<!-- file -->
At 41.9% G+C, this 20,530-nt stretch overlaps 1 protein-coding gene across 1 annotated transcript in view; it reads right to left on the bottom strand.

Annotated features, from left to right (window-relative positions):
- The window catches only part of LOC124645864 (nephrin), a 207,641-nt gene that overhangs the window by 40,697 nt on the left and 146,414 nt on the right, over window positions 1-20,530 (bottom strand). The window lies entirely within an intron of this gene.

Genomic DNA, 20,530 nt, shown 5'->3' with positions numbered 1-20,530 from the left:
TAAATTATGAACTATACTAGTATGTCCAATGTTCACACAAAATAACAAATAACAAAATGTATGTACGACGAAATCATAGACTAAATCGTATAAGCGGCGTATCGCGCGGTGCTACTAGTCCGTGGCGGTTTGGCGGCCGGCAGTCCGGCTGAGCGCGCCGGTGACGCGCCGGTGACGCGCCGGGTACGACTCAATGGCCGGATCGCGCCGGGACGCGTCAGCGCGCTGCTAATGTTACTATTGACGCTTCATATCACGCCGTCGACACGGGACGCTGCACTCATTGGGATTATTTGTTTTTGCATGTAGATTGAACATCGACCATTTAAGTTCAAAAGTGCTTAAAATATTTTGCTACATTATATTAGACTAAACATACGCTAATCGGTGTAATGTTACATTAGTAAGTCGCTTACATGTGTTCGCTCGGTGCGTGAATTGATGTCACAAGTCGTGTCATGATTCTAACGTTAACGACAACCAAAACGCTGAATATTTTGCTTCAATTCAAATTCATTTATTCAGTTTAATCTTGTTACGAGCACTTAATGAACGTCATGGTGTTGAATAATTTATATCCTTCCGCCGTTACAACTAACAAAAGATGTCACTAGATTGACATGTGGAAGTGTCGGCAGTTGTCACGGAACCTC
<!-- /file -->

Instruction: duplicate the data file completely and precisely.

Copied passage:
At 41.9% G+C, this 20,530-nt stretch overlaps 1 protein-coding gene across 1 annotated transcript in view; it reads right to left on the bottom strand.

Annotated features, from left to right (window-relative positions):
- The window catches only part of LOC124645864 (nephrin), a 207,641-nt gene that overhangs the window by 40,697 nt on the left and 146,414 nt on the right, over window positions 1-20,530 (bottom strand). The window lies entirely within an intron of this gene.

Genomic DNA, 20,530 nt, shown 5'->3' with positions numbered 1-20,530 from the left:
TAAATTATGAACTATACTAGTATGTCCAATGTTCACACAAAATAACAAATAACAAAATGTATGTACGACGAAATCATAGACTAAATCGTATAAGCGGCGTATCGCGCGGTGCTACTAGTCCGTGGCGGTTTGGCGGCCGGCAGTCCGGCTGAGCGCGCCGGTGACGCGCCGGTGACGCGCCGGGTACGACTCAATGGCCGGATCGCGCCGGGACGCGTCAGCGCGCTGCTAATGTTACTATTGACGCTTCATATCACGCCGTCGACACGGGACGCTGCACTCATTGGGATTATTTGTTTTTGCATGTAGATTGAACATCGACCATTTAAGTTCAAAAGTGCTTAAAATATTTTGCTACATTATATTAGACTAAACATACGCTAATCGGTGTAATGTTACATTAGTAAGTCGCTTACATGTGTTCGCTCGGTGCGTGAATTGATGTCACAAGTCGTGTCATGATTCTAACGTTAACGACAACCAAAACGCTGAATATTTTGCTTCAATTCAAATTCATTTATTCAGTTTAATCTTGTTACGAGCACTTAATGAACGTCATGGTGTTGAATAATTTATATCCTTCCGCCGTTACAACTAACAAAAGATGTCACTAGATTGACATGTGGAAGTGTCGGCAGTTGTCACGGAACCTC